Economy, Business And Markets

Banks to Narrow Capital Adequacy Gap

The CBI will soon start rating banks. The CBI will soon start rating banks. 

As Iranian banks struggle to improve their capital adequacy ratio and conform to international standards, the deputy director of the Money and Capital Market Commission in Tehran Chamber of Commerce says the Central bank of Iran has issued a directive to plump up banks’ capital cushions.  

Seyyed Hossein Salimi has told IBENA that the vice-governor of the CBI, Akbar Komijani, has communicated a new directive on capital adequacy for banks during the past few days, adding that the current average capital adequacy ratio is 5%, which is well below international norms.

“Based on Basel III standards, the capital adequacy of banks should be 13%,” he said. “The capital adequacy of one or two banks in Iran may be at that level, but it is less than 5-3% for most banks that again is lower than Basel II standards.”

Developed in response to the deficiencies in financial regulations exposed by the financial crisis in 2007-08, the third installment of the Basel Accords is a global, voluntary regulatory framework on bank capital adequacy, stress test and market liquidity risk.

Pointing to the heavy penalties that European banks have had to pay as a result of the dealings they had with Iran during the sanctions era, the official said because of that and despite the easing of restrictions most western lenders and financial institutions “are not falling over each other to work with Iranian banks.”  The reluctance will continue “unless Iranian banks implement international regulations. That is why they are “conforming to the different dimensions of international banking standards and regulations and have created specialized anti-money laundering units.”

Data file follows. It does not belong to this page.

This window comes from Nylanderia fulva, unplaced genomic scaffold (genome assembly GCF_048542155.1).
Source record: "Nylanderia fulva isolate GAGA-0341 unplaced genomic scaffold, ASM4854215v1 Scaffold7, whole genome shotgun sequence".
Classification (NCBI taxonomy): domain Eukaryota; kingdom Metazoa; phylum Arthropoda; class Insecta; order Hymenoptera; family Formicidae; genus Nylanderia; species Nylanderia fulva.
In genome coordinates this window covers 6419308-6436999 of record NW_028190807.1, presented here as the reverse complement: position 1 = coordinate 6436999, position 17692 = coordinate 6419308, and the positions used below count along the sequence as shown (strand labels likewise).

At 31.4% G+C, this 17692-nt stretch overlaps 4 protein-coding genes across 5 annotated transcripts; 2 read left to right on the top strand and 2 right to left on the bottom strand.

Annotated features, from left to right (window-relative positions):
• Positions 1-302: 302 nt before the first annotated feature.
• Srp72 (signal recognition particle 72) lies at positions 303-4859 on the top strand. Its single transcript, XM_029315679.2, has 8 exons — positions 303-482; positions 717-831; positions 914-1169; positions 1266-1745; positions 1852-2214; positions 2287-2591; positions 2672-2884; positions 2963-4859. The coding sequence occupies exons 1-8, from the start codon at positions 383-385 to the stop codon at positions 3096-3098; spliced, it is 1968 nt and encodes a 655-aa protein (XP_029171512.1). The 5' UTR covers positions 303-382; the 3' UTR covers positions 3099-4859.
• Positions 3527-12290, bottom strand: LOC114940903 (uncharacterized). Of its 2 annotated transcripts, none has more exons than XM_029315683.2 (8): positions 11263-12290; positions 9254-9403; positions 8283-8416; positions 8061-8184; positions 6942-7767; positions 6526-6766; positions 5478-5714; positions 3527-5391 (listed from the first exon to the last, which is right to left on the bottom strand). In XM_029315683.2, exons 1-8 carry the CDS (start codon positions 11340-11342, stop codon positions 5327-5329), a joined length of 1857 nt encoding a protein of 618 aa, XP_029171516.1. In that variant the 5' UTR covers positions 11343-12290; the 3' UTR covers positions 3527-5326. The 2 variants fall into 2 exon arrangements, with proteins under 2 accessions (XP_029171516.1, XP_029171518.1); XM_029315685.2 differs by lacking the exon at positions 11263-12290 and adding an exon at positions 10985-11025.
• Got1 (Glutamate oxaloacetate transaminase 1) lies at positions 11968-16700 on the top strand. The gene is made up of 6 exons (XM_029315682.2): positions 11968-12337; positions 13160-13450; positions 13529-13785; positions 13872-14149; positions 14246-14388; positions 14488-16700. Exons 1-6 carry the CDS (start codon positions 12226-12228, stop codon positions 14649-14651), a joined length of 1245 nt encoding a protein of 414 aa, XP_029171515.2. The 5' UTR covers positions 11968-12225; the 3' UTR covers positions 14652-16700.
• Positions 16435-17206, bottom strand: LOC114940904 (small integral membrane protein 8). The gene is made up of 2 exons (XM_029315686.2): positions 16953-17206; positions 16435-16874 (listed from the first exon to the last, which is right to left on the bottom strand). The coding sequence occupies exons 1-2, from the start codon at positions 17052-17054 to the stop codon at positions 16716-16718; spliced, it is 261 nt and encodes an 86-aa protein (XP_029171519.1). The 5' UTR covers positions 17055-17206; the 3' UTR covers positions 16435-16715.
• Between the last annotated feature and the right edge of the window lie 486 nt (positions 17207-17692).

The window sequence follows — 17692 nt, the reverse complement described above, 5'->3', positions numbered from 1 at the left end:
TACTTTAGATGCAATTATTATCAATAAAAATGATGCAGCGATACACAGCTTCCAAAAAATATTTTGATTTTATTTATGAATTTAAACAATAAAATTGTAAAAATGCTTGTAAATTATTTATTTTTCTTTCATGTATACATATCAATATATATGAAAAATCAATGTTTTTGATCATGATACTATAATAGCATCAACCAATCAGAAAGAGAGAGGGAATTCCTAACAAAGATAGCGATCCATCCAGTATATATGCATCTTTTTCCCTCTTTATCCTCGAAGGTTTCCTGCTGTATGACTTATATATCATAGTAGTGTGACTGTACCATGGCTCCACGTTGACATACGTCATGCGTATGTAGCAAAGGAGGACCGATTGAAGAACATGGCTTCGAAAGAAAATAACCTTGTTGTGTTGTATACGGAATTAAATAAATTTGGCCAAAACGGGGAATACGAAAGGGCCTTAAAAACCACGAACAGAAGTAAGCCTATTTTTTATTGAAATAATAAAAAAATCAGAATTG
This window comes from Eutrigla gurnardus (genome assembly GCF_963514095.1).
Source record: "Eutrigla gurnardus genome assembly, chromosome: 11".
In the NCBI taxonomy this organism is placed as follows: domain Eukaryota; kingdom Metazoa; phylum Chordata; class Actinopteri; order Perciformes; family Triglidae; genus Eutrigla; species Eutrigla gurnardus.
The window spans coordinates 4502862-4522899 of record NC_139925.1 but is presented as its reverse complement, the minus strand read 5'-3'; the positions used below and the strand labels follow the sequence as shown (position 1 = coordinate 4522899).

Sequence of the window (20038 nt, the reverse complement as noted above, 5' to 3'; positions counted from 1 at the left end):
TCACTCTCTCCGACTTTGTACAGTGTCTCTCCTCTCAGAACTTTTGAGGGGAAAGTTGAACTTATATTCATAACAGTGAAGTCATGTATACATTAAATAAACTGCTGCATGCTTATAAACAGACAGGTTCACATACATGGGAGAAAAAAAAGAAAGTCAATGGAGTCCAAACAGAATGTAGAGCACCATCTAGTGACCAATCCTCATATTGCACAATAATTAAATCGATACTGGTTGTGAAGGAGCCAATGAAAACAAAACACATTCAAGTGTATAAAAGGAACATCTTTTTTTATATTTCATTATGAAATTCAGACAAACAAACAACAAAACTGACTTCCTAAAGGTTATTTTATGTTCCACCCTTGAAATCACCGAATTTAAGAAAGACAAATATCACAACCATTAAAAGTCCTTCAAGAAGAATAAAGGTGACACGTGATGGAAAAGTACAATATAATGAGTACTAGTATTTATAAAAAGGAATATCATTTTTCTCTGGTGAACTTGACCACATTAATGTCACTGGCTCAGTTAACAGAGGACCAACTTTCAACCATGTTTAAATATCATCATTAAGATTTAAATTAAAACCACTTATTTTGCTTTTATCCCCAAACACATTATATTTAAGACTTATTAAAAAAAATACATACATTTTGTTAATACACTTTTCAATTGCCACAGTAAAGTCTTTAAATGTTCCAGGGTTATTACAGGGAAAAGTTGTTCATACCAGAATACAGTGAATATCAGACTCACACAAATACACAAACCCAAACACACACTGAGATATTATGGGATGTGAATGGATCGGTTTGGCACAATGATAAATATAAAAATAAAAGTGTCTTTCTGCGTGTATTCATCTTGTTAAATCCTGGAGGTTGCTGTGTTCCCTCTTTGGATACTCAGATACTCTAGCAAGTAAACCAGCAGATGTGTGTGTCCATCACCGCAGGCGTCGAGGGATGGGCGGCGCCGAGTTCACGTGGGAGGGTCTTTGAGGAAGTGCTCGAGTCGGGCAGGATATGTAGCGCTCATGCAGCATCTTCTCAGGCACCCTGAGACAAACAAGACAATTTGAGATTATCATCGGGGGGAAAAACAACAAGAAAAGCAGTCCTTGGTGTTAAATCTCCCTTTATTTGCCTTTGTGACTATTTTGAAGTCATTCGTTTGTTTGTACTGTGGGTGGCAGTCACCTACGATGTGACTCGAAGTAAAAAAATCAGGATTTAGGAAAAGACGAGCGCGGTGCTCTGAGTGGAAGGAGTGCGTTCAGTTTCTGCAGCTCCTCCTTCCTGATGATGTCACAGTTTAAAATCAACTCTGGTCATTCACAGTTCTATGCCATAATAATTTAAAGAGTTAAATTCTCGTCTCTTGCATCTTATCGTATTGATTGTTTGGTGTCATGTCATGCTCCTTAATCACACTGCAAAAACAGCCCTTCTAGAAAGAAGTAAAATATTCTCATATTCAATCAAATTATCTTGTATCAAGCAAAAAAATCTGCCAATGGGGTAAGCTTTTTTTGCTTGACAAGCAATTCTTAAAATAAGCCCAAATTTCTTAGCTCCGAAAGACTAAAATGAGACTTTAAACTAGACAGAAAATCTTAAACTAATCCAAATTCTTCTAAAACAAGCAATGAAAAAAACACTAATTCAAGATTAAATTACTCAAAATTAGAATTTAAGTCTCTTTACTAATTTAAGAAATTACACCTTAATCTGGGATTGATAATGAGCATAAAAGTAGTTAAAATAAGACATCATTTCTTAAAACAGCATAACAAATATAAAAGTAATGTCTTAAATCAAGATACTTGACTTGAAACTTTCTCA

Time Running Out for Banks

Salimi, who is also a board member at the privately-owned Middle East Bank, says while the capital adequacy ratio of Iranian banks is in line with outdated standards such as those of Basel I and Basel II, the banks cannot expect international lenders to allocate credit or trust them.

Noting that while reaching acceptable capital adequacy standards is a time-consuming process, he said “banks will have to be merged if they are unable to reach the necessary capital adequacy threshold by the end of the next fiscal year in March 2018.”

The official also pointed to the CBI plan to impose deposit caps on banks, saying it will discourage banks from absorbing deposits willy-nilly. “It will also hold them accountable in the future for deposits and interest rates.”

In early October, CBI’s deputy for supervisory affairs Farshad Heydari said to foster healthy competition among lenders, the central bank is about to set a cap on the amount of resources and deposits banks will be able to absorb.

“By imposing a cap on the amount of deposits bank can absorb, the CBI is trying to create a healthy and competitive ambience between lenders,” Heydari said. The announcement drew mixed reactions with some calling it “unfeasible.”

Salimi added that because the CBI feels responsible toward the people’s savings, it has placed the amount of deposits with banks under heavy scrutiny. “The CBI is doing this to exert control and make banks more disciplined. We are in favor of this move.”

In September 2015, banks and credit institutions held 83% of the savings, according to CBI data.

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